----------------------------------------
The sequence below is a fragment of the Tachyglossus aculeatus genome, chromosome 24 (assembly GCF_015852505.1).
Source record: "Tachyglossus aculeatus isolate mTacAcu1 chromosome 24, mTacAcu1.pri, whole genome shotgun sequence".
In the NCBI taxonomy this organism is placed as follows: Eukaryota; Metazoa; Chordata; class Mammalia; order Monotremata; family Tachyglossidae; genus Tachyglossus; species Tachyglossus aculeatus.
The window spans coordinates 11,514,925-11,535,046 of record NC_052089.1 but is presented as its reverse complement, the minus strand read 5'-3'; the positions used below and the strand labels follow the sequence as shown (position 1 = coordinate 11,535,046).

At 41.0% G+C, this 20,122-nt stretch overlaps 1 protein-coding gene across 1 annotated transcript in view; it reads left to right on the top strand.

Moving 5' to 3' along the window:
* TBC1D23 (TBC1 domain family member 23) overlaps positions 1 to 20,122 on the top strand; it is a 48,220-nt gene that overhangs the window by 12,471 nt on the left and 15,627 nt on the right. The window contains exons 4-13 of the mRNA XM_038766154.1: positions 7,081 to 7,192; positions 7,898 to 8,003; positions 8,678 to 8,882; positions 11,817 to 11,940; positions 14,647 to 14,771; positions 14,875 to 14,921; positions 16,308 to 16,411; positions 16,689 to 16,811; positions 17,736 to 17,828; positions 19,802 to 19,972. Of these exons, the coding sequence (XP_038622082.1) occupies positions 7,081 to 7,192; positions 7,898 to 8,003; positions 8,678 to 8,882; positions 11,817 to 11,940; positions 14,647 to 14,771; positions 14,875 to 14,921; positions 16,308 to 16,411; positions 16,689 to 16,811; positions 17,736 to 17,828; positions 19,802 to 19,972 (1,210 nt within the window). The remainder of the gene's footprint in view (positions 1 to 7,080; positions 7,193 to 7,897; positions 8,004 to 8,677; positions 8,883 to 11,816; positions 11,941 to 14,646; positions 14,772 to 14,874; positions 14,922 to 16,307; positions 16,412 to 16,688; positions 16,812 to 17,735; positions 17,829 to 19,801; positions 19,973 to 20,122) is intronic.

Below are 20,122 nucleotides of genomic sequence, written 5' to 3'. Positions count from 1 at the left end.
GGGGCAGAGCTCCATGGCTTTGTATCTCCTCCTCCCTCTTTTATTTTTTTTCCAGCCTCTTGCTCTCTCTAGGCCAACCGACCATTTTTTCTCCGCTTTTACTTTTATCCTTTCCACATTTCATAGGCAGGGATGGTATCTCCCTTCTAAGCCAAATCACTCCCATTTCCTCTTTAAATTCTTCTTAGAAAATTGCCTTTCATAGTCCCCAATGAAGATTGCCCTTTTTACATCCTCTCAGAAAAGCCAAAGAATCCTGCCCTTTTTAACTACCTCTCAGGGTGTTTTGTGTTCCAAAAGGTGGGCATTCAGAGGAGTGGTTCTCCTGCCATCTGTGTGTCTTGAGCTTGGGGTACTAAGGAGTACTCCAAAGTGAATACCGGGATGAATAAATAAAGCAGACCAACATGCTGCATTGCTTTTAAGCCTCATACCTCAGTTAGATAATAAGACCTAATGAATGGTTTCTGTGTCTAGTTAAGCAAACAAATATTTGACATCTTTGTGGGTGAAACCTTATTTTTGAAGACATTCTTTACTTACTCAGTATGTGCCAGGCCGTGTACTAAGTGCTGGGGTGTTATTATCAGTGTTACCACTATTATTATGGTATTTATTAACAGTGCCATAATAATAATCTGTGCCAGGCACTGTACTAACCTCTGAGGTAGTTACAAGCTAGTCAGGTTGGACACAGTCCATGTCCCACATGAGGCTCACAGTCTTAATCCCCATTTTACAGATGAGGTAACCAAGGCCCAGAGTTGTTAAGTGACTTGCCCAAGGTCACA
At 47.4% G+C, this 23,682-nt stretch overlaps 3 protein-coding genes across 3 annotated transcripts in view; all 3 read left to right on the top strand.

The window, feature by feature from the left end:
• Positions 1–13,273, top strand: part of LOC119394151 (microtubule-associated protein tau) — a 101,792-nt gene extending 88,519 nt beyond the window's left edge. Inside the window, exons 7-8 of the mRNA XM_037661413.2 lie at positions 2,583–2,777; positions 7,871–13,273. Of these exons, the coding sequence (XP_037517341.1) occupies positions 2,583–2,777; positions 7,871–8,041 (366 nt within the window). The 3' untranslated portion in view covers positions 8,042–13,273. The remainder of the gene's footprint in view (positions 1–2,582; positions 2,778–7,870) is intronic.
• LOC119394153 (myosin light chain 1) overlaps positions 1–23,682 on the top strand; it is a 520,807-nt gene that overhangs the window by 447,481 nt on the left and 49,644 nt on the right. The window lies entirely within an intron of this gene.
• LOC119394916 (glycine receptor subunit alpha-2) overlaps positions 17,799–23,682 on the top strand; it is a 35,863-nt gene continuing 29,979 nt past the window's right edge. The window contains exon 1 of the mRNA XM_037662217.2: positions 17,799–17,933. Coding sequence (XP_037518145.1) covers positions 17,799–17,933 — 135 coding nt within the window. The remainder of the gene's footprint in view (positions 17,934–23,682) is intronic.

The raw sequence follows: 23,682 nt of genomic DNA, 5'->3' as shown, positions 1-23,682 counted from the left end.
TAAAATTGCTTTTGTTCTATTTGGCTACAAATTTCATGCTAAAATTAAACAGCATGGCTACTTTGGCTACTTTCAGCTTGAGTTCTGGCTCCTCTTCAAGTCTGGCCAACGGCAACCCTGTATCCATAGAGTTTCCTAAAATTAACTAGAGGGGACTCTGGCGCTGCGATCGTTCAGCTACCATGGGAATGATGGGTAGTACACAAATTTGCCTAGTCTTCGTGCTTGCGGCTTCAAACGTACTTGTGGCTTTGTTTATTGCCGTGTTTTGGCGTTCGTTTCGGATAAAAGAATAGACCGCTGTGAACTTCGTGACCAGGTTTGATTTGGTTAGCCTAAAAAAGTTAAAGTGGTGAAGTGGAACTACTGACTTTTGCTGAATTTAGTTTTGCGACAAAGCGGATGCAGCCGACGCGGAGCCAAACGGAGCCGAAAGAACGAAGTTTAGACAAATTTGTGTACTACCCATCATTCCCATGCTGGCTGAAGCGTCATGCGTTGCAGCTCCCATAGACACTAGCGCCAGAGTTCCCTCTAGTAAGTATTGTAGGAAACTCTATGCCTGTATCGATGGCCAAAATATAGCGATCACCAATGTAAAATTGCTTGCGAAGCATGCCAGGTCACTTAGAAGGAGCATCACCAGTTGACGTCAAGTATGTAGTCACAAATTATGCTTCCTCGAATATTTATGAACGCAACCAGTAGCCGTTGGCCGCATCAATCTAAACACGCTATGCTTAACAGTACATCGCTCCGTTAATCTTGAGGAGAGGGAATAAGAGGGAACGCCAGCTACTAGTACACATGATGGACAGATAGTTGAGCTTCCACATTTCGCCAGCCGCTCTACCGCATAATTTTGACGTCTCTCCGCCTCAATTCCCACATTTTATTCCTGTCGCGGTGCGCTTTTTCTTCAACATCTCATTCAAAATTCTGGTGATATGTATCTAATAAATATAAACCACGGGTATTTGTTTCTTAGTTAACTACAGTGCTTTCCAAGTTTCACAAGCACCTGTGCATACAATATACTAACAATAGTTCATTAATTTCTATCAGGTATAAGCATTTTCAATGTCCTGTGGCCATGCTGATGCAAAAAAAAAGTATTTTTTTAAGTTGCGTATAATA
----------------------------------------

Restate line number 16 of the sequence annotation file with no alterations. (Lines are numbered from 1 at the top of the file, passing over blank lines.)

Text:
TAAAATTGCTTTTGTTCTATTTGGCTACAAATTTCATGCTAAAATTAAACAGCATGGCTACTTTGGCTACTTTCAGCTTGAGTTCTGGCTCCTCTTCAAGTCTGGCCAACGGCAACCCTGTATCCATAGAGTTTCCTAAAATTAACTAGAGGGGACTCTGGCGCTGCGATCGTTCAGCTACCATGGGAATGATGGGTAGTACACAAATTTGCCTAGTCTTCGTGCTTGCGGCTTCAAACGTACTTGTGGCTTTGTTTATTGCCGTGTTTTGGCGTTCGTTTCGGATAAAAGAATAGACCGCTGTGAACTTCGTGACCAGGTTTGATTTGGTTAGCCTAAAAAAGTTAAAGTGGTGAAGTGGAACTACTGACTTTTGCTGAATTTAGTTTTGCGACAAAGCGGATGCAGCCGACGCGGAGCCAAACGGAGCCGAAAGAACGAAGTTTAGACAAATTTGTGTACTACCCATCATTCCCATGCTGGCTGAAGCGTCATGCGTTGCAGCTCCCATAGACACTAGCGCCAGAGTTCCCTCTAGTAAGTATTGTAGGAAACTCTATGCCTGTATCGATGGCCAAAATATAGCGATCACCAATGTAAAATTGCTTGCGAAGCATGCCAGGTCACTTAGAAGGAGCATCACCAGTTGACGTCAAGTATGTAGTCACAAATTATGCTTCCTCGAATATTTATGAACGCAACCAGTAGCCGTTGGCCGCATCAATCTAAACACGCTATGCTTAACAGTACATCGCTCCGTTAATCTTGAGGAGAGGGAATAAGAGGGAACGCCAGCTACTAGTACACATGATGGACAGATAGTTGAGCTTCCACATTTCGCCAGCCGCTCTACCGCATAATTTTGACGTCTCTCCGCCTCAATTCCCACATTTTATTCCTGTCGCGGTGCGCTTTTTCTTCAACATCTCATTCAAAATTCTGGTGATATGTATCTAATAAATATAAACCACGGGTATTTGTTTCTTAGTTAACTACAGTGCTTTCCAAGTTTCACAAGCACCTGTGCATACAATATACTAACAATAGTTCATTAATTTCTATCAGGTATAAGCATTTTCAATGTCCTGTGGCCATGCTGATGCAAAAAAAAAGTATTTTTTTAAGTTGCGTATAATA